Advanced Image Rotation

Although my original tutorial on image rotations still works, it’s major flaw is the dependency on the script creator to enter a list of images to rotate. While this is not a problem if you only want to rotate a few images, and don’t intend on adding to it after creation, it will become a chore if it’s an ever-updated thing.

The solution to this problem is to create a directory for your images, and use a built in PHP function called glob() to go through that directory and pick up the images for rotation. That way, when you wish to add new images to the rotation it’s as simple as uploading them to the correct directory.

glob() reads the contents of a directory into an array, based on a given pattern. As we’re creating an image rotator, it is likely that we’ll want to pick up any images in our directory with a file extension of .jpg, .gif or .png. We can use the wildcard operator to find all files of these types and put them in our array, using the “GLOB_BRACE” flag to match all 3 possibilities, like so:

$files = glob('{directory/*.png,directory/*.gif,directory/*.jpg}', GLOB_BRACE);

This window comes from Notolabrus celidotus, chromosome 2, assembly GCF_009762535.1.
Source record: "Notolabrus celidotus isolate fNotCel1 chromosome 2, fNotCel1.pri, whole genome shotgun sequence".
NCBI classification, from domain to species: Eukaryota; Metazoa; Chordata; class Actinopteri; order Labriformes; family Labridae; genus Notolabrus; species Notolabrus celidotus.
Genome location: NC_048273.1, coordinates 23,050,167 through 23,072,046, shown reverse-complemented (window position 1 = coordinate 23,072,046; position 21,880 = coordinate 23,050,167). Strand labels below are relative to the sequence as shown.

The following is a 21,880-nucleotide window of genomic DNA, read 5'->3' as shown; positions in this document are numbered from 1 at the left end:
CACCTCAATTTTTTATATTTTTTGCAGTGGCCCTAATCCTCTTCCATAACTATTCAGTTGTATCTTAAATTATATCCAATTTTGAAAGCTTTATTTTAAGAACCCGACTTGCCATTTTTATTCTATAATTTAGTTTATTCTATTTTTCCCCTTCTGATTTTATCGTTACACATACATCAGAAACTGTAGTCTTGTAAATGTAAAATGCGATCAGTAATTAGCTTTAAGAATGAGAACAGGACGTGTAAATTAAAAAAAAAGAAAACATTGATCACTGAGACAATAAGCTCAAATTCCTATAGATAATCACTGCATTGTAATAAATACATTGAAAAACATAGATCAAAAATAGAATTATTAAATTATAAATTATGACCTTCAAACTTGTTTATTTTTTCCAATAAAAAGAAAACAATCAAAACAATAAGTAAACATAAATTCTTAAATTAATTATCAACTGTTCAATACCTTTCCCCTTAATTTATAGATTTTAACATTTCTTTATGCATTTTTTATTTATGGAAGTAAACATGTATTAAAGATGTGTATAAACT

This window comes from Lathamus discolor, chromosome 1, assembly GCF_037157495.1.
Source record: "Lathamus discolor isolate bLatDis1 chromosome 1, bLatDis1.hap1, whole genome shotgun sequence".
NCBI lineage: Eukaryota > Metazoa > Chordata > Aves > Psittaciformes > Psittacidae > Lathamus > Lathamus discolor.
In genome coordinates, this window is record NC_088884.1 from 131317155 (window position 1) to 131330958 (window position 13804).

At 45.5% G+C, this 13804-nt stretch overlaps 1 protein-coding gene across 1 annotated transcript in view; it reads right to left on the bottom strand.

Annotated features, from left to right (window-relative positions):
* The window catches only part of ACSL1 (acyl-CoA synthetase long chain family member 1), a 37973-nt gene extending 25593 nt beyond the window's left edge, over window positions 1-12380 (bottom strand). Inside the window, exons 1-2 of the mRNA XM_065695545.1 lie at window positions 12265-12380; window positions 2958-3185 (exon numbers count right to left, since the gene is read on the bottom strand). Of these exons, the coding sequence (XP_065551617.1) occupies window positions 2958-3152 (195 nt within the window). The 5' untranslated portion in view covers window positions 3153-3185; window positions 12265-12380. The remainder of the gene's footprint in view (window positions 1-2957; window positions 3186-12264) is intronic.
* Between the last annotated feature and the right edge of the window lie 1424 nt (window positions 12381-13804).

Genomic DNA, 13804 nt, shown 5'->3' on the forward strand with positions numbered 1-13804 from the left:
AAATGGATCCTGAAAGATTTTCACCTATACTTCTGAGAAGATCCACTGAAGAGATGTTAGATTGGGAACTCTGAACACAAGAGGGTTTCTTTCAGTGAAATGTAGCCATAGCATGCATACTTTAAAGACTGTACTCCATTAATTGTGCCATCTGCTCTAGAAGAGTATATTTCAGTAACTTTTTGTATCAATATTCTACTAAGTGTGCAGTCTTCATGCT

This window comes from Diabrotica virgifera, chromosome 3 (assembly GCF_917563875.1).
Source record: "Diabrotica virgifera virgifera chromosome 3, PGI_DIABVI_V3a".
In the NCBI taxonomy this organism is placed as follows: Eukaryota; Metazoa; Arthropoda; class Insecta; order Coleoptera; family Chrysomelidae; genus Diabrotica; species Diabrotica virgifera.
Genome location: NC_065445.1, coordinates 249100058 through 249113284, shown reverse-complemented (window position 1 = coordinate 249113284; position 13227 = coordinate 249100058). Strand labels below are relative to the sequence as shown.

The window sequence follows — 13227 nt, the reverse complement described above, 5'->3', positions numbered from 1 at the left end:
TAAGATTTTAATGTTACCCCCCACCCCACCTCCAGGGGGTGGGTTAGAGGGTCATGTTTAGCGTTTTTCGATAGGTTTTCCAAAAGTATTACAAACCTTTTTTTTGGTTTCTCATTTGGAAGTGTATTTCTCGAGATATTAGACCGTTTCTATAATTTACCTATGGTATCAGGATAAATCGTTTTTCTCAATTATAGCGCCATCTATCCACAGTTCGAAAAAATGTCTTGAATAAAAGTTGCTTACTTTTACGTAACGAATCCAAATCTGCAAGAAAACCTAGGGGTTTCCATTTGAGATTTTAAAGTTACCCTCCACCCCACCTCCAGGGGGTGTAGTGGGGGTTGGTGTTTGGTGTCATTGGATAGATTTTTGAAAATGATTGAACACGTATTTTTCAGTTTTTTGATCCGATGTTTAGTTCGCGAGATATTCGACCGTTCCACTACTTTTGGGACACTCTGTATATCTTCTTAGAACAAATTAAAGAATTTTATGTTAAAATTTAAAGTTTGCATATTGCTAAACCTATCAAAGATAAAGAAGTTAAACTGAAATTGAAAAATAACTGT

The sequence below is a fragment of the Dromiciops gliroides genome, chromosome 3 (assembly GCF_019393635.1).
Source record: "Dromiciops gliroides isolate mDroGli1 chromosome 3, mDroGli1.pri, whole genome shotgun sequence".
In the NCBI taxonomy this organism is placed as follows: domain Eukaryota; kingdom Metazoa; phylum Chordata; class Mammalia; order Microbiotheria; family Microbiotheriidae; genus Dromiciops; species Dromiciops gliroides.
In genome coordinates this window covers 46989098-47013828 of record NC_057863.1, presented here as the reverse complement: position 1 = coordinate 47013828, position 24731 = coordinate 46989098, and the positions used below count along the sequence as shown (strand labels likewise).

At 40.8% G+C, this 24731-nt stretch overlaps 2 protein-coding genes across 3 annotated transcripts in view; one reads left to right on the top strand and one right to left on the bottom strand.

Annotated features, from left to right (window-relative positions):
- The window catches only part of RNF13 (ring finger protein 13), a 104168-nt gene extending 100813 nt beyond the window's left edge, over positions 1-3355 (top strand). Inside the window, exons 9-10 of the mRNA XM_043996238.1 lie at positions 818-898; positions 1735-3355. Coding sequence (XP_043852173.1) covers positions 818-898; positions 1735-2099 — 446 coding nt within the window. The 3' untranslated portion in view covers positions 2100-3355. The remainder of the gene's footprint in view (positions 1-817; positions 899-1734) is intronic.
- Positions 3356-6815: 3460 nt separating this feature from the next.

The next step is to simply create a random number using PHP, match it to a key in the array and echo the array value (the image). Because array keys start from 0 (so an array with 10 entries will have the keys 0 through to 9) it is important that when we calculate the maximum random number we can have, we take 1 off to match key value. The full code:

$files = glob('{directory/*.png,directory/*.gif,directory/*.jpg}', GLOB_BRACE);
$image = rand(0, (count($files) - 1));
echo '<img src="'.$files[$image].'" alt="random image" />';

Note: the file path is included in the glob() result array, so you do not need to specify “directory/” in the image path.

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